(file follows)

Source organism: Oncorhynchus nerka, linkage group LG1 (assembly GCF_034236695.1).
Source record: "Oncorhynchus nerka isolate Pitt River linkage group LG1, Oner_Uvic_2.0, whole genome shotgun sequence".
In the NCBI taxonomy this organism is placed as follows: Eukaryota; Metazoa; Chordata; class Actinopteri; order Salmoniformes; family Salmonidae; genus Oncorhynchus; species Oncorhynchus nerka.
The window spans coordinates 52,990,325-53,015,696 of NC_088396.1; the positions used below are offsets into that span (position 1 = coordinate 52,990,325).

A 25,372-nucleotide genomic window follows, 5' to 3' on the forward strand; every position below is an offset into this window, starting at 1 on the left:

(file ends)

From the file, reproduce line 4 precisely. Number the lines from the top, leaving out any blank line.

The window spans coordinates 52,990,325-53,015,696 of NC_088396.1; the positions used below are offsets into that span (position 1 = coordinate 52,990,325).